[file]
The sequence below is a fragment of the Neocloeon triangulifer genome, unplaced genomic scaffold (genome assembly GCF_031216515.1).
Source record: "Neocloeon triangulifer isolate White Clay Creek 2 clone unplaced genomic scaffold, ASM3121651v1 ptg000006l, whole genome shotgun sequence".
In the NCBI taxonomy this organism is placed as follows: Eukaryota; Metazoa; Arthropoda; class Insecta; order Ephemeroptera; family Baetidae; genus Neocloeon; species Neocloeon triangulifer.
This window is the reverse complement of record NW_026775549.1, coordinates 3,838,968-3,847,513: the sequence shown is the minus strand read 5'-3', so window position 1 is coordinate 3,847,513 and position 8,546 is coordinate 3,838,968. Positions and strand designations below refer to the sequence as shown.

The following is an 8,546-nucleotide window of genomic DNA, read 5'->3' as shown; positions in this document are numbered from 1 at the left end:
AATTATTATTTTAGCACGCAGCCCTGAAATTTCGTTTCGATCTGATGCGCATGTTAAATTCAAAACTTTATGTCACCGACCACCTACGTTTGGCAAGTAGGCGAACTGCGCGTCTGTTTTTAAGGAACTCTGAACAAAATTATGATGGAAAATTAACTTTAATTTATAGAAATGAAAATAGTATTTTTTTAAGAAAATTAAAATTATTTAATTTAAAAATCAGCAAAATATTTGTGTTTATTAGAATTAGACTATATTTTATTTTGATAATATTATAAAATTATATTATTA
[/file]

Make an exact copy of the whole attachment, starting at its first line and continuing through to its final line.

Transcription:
The sequence below is a fragment of the Neocloeon triangulifer genome, unplaced genomic scaffold (genome assembly GCF_031216515.1).
Source record: "Neocloeon triangulifer isolate White Clay Creek 2 clone unplaced genomic scaffold, ASM3121651v1 ptg000006l, whole genome shotgun sequence".
In the NCBI taxonomy this organism is placed as follows: Eukaryota; Metazoa; Arthropoda; class Insecta; order Ephemeroptera; family Baetidae; genus Neocloeon; species Neocloeon triangulifer.
This window is the reverse complement of record NW_026775549.1, coordinates 3,838,968-3,847,513: the sequence shown is the minus strand read 5'-3', so window position 1 is coordinate 3,847,513 and position 8,546 is coordinate 3,838,968. Positions and strand designations below refer to the sequence as shown.

The following is an 8,546-nucleotide window of genomic DNA, read 5'->3' as shown; positions in this document are numbered from 1 at the left end:
AATTATTATTTTAGCACGCAGCCCTGAAATTTCGTTTCGATCTGATGCGCATGTTAAATTCAAAACTTTATGTCACCGACCACCTACGTTTGGCAAGTAGGCGAACTGCGCGTCTGTTTTTAAGGAACTCTGAACAAAATTATGATGGAAAATTAACTTTAATTTATAGAAATGAAAATAGTATTTTTTTAAGAAAATTAAAATTATTTAATTTAAAAATCAGCAAAATATTTGTGTTTATTAGAATTAGACTATATTTTATTTTGATAATATTATAAAATTATATTATTA